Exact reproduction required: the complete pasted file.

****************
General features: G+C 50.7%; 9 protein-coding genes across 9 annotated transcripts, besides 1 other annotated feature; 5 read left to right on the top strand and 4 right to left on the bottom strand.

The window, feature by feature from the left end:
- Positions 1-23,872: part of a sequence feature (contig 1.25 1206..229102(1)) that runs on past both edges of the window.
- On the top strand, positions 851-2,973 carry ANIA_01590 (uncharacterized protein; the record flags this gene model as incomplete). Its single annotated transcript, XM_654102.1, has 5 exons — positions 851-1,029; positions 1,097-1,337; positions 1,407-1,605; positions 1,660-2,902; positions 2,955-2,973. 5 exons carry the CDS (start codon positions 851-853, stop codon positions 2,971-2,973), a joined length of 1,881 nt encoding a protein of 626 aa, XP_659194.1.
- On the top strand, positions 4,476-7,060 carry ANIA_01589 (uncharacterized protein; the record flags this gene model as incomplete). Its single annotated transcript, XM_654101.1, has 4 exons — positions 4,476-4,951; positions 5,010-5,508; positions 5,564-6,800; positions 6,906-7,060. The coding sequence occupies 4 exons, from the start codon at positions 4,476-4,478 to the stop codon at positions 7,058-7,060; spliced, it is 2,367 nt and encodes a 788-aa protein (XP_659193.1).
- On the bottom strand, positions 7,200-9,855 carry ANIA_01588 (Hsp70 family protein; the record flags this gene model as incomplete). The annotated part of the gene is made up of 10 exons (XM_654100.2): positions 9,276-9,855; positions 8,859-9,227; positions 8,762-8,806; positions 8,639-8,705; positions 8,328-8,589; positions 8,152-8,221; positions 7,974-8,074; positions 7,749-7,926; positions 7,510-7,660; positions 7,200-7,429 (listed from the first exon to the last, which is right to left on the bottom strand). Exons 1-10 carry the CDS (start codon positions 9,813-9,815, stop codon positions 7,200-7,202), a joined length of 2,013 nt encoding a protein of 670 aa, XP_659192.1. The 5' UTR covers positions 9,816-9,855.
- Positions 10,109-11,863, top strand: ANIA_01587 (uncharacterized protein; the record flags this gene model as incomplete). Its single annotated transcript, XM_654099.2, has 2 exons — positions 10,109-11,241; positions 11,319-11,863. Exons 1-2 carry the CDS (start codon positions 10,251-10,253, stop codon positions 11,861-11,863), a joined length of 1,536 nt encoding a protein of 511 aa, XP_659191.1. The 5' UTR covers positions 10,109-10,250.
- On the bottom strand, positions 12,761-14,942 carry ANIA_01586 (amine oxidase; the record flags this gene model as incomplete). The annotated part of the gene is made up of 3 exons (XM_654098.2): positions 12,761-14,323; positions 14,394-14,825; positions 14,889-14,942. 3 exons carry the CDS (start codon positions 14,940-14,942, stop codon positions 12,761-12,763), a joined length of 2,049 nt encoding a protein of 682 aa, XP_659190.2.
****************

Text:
General features: G+C 50.7%; 9 protein-coding genes across 9 annotated transcripts, besides 1 other annotated feature; 5 read left to right on the top strand and 4 right to left on the bottom strand.

The window, feature by feature from the left end:
- Positions 1-23,872: part of a sequence feature (contig 1.25 1206..229102(1)) that runs on past both edges of the window.
- On the top strand, positions 851-2,973 carry ANIA_01590 (uncharacterized protein; the record flags this gene model as incomplete). Its single annotated transcript, XM_654102.1, has 5 exons — positions 851-1,029; positions 1,097-1,337; positions 1,407-1,605; positions 1,660-2,902; positions 2,955-2,973. 5 exons carry the CDS (start codon positions 851-853, stop codon positions 2,971-2,973), a joined length of 1,881 nt encoding a protein of 626 aa, XP_659194.1.
- On the top strand, positions 4,476-7,060 carry ANIA_01589 (uncharacterized protein; the record flags this gene model as incomplete). Its single annotated transcript, XM_654101.1, has 4 exons — positions 4,476-4,951; positions 5,010-5,508; positions 5,564-6,800; positions 6,906-7,060. The coding sequence occupies 4 exons, from the start codon at positions 4,476-4,478 to the stop codon at positions 7,058-7,060; spliced, it is 2,367 nt and encodes a 788-aa protein (XP_659193.1).
- On the bottom strand, positions 7,200-9,855 carry ANIA_01588 (Hsp70 family protein; the record flags this gene model as incomplete). The annotated part of the gene is made up of 10 exons (XM_654100.2): positions 9,276-9,855; positions 8,859-9,227; positions 8,762-8,806; positions 8,639-8,705; positions 8,328-8,589; positions 8,152-8,221; positions 7,974-8,074; positions 7,749-7,926; positions 7,510-7,660; positions 7,200-7,429 (listed from the first exon to the last, which is right to left on the bottom strand). Exons 1-10 carry the CDS (start codon positions 9,813-9,815, stop codon positions 7,200-7,202), a joined length of 2,013 nt encoding a protein of 670 aa, XP_659192.1. The 5' UTR covers positions 9,816-9,855.
- Positions 10,109-11,863, top strand: ANIA_01587 (uncharacterized protein; the record flags this gene model as incomplete). Its single annotated transcript, XM_654099.2, has 2 exons — positions 10,109-11,241; positions 11,319-11,863. Exons 1-2 carry the CDS (start codon positions 10,251-10,253, stop codon positions 11,861-11,863), a joined length of 1,536 nt encoding a protein of 511 aa, XP_659191.1. The 5' UTR covers positions 10,109-10,250.
- On the bottom strand, positions 12,761-14,942 carry ANIA_01586 (amine oxidase; the record flags this gene model as incomplete). The annotated part of the gene is made up of 3 exons (XM_654098.2): positions 12,761-14,323; positions 14,394-14,825; positions 14,889-14,942. 3 exons carry the CDS (start codon positions 14,940-14,942, stop codon positions 12,761-12,763), a joined length of 2,049 nt encoding a protein of 682 aa, XP_659190.2.